Ipswich City Council is dedicated to providing our community with a broad range of information on emergency management in our city. From floods to fires to storm readiness, our range of emergency management initiatives ensure our residents are kept informed, updated and safe in the event of any emergency.
Emergency Management Dashboard (EMD)
The Emergency Management Dashboard provides residents with a comprehensive and user-friendly platform for accessing information on the current status of events in Ipswich, including emergency news, road conditions, weather warnings, power outages and more. The Emergency Management Dashboard is your link to emergency management information - during an event or any other day of the year. Get informed - visit Ipswich City Council’s Emergency Management Dashboard today.
Early Warning Network (EWN)
As part of Ipswich City Council's commitment to community safety and wellbeing, we have teamed up the Early Warning Network to provide residents with early warning alerts for potentially dangerous weather and bushfires within the City of Ipswich. Our goal is to encourage residents to become familiar with potential hazards and risks and take early action where needed.
My Ipswich Alerts
The EWN alerts are provided through Council's innovative My Ipswich Alerts platform, a free service enabling the community to be instantly updated via email, SMS or smartphone app with warnings and information about emergency and disaster events and services actions in the greater Ipswich region. These alerts also include notifications for releases from Seqwater facilities, such as Lake Wivenhoe water release notifications, as well as other unique functions like the 'Help Me' button which sends out your location to family and friends in an emergency. Severe weather warnings are also available via the Ipswich City Council Facebook page or the Bureau of Meteorology.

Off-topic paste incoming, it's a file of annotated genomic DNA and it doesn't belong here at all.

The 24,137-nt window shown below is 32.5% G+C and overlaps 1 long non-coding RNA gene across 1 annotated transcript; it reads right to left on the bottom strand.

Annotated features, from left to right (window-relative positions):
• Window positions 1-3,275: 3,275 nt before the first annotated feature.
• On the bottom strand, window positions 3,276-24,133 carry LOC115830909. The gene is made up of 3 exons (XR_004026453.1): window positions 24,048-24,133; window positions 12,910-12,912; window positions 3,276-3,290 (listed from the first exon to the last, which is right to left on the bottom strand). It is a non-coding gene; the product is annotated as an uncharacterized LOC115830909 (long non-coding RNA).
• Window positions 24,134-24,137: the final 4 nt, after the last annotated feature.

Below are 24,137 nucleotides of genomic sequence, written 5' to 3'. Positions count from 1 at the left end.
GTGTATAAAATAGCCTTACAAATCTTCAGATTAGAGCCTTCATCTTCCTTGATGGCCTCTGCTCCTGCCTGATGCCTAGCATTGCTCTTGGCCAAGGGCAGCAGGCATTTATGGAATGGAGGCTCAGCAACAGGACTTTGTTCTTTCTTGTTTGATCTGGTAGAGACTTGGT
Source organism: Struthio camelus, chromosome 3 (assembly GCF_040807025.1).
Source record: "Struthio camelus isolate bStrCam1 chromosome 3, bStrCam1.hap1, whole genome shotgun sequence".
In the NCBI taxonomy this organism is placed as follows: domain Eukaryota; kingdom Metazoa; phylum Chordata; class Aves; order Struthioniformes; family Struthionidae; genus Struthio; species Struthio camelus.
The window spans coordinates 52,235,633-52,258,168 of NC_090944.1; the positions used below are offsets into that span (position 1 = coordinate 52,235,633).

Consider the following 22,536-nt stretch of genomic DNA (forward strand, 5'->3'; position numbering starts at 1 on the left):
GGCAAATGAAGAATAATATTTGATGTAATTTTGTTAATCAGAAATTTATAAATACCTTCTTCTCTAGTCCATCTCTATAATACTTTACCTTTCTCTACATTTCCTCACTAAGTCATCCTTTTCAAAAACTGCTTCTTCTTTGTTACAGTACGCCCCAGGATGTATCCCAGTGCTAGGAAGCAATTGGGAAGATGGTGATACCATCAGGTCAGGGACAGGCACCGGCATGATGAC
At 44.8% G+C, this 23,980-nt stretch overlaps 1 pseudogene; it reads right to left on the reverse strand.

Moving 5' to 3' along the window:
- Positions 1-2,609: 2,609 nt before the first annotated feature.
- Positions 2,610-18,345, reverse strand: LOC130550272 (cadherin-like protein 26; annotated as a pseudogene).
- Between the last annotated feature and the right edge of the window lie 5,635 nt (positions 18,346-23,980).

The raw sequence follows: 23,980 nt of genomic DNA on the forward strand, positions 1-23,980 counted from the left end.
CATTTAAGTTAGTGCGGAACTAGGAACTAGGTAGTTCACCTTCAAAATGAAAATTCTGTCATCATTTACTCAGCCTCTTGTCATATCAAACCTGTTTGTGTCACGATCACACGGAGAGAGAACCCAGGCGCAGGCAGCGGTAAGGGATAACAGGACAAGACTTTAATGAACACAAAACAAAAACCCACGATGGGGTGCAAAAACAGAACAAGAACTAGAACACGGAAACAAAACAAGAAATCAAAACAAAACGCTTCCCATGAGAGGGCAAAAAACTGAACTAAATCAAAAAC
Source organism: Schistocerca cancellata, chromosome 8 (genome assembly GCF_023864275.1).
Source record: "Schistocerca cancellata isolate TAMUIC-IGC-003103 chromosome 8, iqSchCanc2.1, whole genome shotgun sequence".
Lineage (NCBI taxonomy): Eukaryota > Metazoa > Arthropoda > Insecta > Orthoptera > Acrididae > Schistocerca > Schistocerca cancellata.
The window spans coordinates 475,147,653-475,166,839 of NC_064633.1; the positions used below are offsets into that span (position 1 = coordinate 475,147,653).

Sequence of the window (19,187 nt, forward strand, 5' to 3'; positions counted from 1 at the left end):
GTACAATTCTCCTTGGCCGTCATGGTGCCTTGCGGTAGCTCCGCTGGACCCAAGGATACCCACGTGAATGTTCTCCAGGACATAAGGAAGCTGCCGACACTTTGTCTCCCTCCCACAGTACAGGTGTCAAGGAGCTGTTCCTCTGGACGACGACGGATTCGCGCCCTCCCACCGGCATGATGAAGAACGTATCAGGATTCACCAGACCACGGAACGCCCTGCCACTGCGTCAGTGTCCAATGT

For more information about My Ipswich Alerts, or to register or update your details, please use the buttons below:
For an easy three step guide to getting storm ready in Ipswich, watch how Will gets storm smart in our new Emergency Management video:
Triple Zero (all emergencies)
TTY Emergency Call
RSPCA Emergency Hotline
1300 ANIMAL (1300 130 372)
Department of Agriculture and Fisheries
13 25 23
Disaster and Emergency Information
Emergency Management Dashboard
Donation of Goods to Affected Persons
Loss of supply
13 19 62
13 12 53
13 62 62
Non-Life Threating Flood, Storm or Rescue Information
State Emergency Service (SES)
Download QLD SES Assistance App (iOS/Android
Non-Life Threating Fire, Emergency or Rescue Information
Queensland Fire and Emergency Services
13 74 68
Queensland Government Rural Fire Service
1800 020 440
Gas (Natural) Providers
1800 427 532
1800 017 000
1800 808 526
13 HEALTH (13 432584)
Ipswich City Council
General enquiries and emergencies – all hours
07 3810 6666
National Relay Service
Speak & Listen
Internet relay users
Captioned relay users
1300 555 727
0423 677 767
1800 333 000
Emergency / Disaster Preparation
RACQ Get Ready
Ipswich City Council
My Ipswich Alerts
Qld Gov Community Recovery
1800 173 349
ABC 612 AM
River 94.9 FM
1300 222 612
07 3813 1949
13 22 03
13 29 99
Small and medium business